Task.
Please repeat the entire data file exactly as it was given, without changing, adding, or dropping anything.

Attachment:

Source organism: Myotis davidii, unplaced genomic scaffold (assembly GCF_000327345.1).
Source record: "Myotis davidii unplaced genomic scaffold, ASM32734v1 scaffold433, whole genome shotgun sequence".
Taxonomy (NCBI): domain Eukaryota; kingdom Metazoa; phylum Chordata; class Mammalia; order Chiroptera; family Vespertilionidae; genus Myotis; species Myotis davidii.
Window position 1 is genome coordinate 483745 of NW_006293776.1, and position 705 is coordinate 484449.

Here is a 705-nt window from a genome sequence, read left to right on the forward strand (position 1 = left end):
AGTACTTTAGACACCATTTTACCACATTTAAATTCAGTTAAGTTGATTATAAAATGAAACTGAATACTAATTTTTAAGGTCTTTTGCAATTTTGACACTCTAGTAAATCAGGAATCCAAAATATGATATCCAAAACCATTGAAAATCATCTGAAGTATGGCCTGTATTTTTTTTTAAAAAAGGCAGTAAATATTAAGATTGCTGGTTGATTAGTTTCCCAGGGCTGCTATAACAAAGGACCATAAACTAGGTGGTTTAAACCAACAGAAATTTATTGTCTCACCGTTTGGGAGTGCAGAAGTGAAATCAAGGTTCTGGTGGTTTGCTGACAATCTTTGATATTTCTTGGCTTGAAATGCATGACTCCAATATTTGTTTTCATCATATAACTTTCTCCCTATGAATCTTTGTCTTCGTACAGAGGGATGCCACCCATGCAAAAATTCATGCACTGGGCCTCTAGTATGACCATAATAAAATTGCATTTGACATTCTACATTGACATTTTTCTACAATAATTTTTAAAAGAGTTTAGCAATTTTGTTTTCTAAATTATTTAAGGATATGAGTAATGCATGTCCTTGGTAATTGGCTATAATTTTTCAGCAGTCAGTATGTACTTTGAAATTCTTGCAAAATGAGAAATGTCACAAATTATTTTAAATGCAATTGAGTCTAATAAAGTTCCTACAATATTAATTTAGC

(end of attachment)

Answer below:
Source organism: Myotis davidii, unplaced genomic scaffold (assembly GCF_000327345.1).
Source record: "Myotis davidii unplaced genomic scaffold, ASM32734v1 scaffold433, whole genome shotgun sequence".
Taxonomy (NCBI): domain Eukaryota; kingdom Metazoa; phylum Chordata; class Mammalia; order Chiroptera; family Vespertilionidae; genus Myotis; species Myotis davidii.
Window position 1 is genome coordinate 483745 of NW_006293776.1, and position 705 is coordinate 484449.

Here is a 705-nt window from a genome sequence, read left to right on the forward strand (position 1 = left end):
AGTACTTTAGACACCATTTTACCACATTTAAATTCAGTTAAGTTGATTATAAAATGAAACTGAATACTAATTTTTAAGGTCTTTTGCAATTTTGACACTCTAGTAAATCAGGAATCCAAAATATGATATCCAAAACCATTGAAAATCATCTGAAGTATGGCCTGTATTTTTTTTTAAAAAAGGCAGTAAATATTAAGATTGCTGGTTGATTAGTTTCCCAGGGCTGCTATAACAAAGGACCATAAACTAGGTGGTTTAAACCAACAGAAATTTATTGTCTCACCGTTTGGGAGTGCAGAAGTGAAATCAAGGTTCTGGTGGTTTGCTGACAATCTTTGATATTTCTTGGCTTGAAATGCATGACTCCAATATTTGTTTTCATCATATAACTTTCTCCCTATGAATCTTTGTCTTCGTACAGAGGGATGCCACCCATGCAAAAATTCATGCACTGGGCCTCTAGTATGACCATAATAAAATTGCATTTGACATTCTACATTGACATTTTTCTACAATAATTTTTAAAAGAGTTTAGCAATTTTGTTTTCTAAATTATTTAAGGATATGAGTAATGCATGTCCTTGGTAATTGGCTATAATTTTTCAGCAGTCAGTATGTACTTTGAAATTCTTGCAAAATGAGAAATGTCACAAATTATTTTAAATGCAATTGAGTCTAATAAAGTTCCTACAATATTAATTTAGC